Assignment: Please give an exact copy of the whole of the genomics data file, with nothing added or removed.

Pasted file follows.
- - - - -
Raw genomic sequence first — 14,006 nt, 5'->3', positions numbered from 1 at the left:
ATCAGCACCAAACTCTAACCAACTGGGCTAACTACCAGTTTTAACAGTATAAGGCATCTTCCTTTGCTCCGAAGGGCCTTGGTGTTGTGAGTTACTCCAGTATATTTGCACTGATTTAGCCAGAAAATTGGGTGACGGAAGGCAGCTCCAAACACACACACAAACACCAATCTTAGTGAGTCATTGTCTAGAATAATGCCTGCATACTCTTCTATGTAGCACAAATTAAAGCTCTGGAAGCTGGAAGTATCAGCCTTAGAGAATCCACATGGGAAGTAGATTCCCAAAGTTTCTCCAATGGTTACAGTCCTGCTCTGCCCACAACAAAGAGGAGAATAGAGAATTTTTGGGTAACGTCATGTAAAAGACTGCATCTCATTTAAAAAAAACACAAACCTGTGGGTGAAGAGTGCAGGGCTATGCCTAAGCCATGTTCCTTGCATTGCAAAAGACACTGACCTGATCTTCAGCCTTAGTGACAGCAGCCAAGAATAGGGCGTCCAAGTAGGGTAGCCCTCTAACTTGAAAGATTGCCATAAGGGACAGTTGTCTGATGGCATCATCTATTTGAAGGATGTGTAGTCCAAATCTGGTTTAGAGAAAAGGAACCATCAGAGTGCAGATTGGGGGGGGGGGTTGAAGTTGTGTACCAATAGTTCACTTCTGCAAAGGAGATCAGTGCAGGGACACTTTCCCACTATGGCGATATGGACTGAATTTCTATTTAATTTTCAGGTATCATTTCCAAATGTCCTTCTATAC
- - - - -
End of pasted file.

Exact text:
Raw genomic sequence first — 14,006 nt, 5'->3', positions numbered from 1 at the left:
ATCAGCACCAAACTCTAACCAACTGGGCTAACTACCAGTTTTAACAGTATAAGGCATCTTCCTTTGCTCCGAAGGGCCTTGGTGTTGTGAGTTACTCCAGTATATTTGCACTGATTTAGCCAGAAAATTGGGTGACGGAAGGCAGCTCCAAACACACACACAAACACCAATCTTAGTGAGTCATTGTCTAGAATAATGCCTGCATACTCTTCTATGTAGCACAAATTAAAGCTCTGGAAGCTGGAAGTATCAGCCTTAGAGAATCCACATGGGAAGTAGATTCCCAAAGTTTCTCCAATGGTTACAGTCCTGCTCTGCCCACAACAAAGAGGAGAATAGAGAATTTTTGGGTAACGTCATGTAAAAGACTGCATCTCATTTAAAAAAAACACAAACCTGTGGGTGAAGAGTGCAGGGCTATGCCTAAGCCATGTTCCTTGCATTGCAAAAGACACTGACCTGATCTTCAGCCTTAGTGACAGCAGCCAAGAATAGGGCGTCCAAGTAGGGTAGCCCTCTAACTTGAAAGATTGCCATAAGGGACAGTTGTCTGATGGCATCATCTATTTGAAGGATGTGTAGTCCAAATCTGGTTTAGAGAAAAGGAACCATCAGAGTGCAGATTGGGGGGGGGGGTTGAAGTTGTGTACCAATAGTTCACTTCTGCAAAGGAGATCAGTGCAGGGACACTTTCCCACTATGGCGATATGGACTGAATTTCTATTTAATTTTCAGGTATCATTTCCAAATGTCCTTCTATAC